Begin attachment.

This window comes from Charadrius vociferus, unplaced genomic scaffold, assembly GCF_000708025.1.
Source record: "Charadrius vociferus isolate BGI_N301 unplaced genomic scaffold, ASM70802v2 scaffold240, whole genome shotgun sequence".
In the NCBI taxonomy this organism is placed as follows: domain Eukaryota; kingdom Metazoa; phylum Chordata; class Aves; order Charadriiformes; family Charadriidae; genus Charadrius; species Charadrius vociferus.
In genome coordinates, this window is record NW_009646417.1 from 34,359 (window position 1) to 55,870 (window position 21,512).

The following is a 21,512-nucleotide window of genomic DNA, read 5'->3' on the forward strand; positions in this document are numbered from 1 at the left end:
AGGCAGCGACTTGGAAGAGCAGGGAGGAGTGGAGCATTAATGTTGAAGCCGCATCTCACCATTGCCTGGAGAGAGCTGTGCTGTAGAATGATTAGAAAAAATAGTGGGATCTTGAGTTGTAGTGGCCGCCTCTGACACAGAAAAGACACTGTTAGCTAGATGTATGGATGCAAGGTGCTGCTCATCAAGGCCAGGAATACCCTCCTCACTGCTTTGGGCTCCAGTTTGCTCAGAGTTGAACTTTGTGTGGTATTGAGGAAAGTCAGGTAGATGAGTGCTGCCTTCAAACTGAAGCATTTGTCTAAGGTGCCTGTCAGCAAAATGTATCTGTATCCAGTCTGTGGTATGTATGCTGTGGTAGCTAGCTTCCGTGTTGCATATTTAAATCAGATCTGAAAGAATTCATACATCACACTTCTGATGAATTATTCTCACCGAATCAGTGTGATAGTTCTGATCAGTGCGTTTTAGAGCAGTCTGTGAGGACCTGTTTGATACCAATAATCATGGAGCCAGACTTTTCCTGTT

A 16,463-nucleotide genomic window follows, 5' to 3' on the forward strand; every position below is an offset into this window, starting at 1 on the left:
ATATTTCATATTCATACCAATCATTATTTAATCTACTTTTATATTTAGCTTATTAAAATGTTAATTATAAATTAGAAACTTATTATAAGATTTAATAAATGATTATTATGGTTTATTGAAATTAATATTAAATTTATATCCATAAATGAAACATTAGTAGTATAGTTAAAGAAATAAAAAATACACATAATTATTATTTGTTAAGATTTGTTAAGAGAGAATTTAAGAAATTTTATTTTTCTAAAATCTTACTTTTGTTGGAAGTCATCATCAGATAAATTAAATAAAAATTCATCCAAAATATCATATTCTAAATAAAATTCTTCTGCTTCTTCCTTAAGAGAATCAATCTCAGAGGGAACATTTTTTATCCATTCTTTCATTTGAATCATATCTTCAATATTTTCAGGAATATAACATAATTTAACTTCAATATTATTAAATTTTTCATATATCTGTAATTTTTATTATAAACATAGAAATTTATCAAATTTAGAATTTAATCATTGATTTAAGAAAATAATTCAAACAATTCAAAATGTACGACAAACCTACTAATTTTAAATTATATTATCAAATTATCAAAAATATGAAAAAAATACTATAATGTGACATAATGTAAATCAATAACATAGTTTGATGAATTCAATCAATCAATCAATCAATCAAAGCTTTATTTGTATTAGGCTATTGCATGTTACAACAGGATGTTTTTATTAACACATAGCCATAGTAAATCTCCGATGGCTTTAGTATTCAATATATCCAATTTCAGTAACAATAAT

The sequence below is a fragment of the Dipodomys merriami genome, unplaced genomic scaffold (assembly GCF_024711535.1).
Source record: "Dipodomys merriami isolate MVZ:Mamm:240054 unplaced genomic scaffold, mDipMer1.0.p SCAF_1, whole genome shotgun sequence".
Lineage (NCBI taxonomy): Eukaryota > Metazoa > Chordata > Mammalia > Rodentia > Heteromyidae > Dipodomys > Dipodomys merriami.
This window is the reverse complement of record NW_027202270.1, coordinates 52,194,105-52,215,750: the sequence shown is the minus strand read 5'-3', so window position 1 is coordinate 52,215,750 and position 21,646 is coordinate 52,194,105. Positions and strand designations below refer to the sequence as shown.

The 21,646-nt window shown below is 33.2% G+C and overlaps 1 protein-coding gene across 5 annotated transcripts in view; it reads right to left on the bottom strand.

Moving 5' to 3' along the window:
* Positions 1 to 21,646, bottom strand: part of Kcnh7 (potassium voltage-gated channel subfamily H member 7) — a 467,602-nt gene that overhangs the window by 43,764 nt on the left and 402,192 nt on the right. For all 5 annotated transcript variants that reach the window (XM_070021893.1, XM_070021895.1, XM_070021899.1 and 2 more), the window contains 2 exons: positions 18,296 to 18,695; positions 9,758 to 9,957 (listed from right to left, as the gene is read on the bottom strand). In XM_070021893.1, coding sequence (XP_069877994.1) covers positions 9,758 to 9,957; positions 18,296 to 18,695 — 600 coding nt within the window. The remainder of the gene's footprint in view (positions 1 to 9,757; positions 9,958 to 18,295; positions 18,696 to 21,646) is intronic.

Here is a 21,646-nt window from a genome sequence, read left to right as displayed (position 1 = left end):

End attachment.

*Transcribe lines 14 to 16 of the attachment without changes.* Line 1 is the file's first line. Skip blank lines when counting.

Moving 5' to 3' along the window:
* Positions 1 to 21,646, bottom strand: part of Kcnh7 (potassium voltage-gated channel subfamily H member 7) — a 467,602-nt gene that overhangs the window by 43,764 nt on the left and 402,192 nt on the right. For all 5 annotated transcript variants that reach the window (XM_070021893.1, XM_070021895.1, XM_070021899.1 and 2 more), the window contains 2 exons: positions 18,296 to 18,695; positions 9,758 to 9,957 (listed from right to left, as the gene is read on the bottom strand). In XM_070021893.1, coding sequence (XP_069877994.1) covers positions 9,758 to 9,957; positions 18,296 to 18,695 — 600 coding nt within the window. The remainder of the gene's footprint in view (positions 1 to 9,757; positions 9,958 to 18,295; positions 18,696 to 21,646) is intronic.

Here is a 21,646-nt window from a genome sequence, read left to right as displayed (position 1 = left end):